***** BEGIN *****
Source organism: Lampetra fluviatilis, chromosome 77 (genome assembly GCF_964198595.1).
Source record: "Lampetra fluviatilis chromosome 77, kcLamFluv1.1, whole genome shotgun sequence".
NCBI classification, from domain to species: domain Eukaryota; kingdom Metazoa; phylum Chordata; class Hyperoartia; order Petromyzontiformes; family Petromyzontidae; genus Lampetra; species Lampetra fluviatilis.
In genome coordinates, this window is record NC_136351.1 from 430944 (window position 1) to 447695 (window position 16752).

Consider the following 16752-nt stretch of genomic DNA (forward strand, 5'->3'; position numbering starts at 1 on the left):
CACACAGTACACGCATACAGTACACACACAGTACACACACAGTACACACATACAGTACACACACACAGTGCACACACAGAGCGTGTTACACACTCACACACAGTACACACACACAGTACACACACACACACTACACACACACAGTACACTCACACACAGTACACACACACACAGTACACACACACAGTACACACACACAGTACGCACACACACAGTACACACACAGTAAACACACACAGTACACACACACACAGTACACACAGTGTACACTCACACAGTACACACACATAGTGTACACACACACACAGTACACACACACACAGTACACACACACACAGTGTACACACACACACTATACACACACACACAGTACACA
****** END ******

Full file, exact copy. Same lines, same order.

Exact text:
Source organism: Lampetra fluviatilis, chromosome 77 (genome assembly GCF_964198595.1).
Source record: "Lampetra fluviatilis chromosome 77, kcLamFluv1.1, whole genome shotgun sequence".
NCBI classification, from domain to species: domain Eukaryota; kingdom Metazoa; phylum Chordata; class Hyperoartia; order Petromyzontiformes; family Petromyzontidae; genus Lampetra; species Lampetra fluviatilis.
In genome coordinates, this window is record NC_136351.1 from 430944 (window position 1) to 447695 (window position 16752).

Consider the following 16752-nt stretch of genomic DNA (forward strand, 5'->3'; position numbering starts at 1 on the left):
CACACAGTACACGCATACAGTACACACACAGTACACACACAGTACACACATACAGTACACACACACAGTGCACACACAGAGCGTGTTACACACTCACACACAGTACACACACACAGTACACACACACACACTACACACACACAGTACACTCACACACAGTACACACACACACAGTACACACACACAGTACACACACACAGTACGCACACACACAGTACACACACAGTAAACACACACAGTACACACACACACAGTACACACAGTGTACACTCACACAGTACACACACATAGTGTACACACACACACAGTACACACACACACAGTACACACACACACAGTGTACACACACACACTATACACACACACACAGTACACA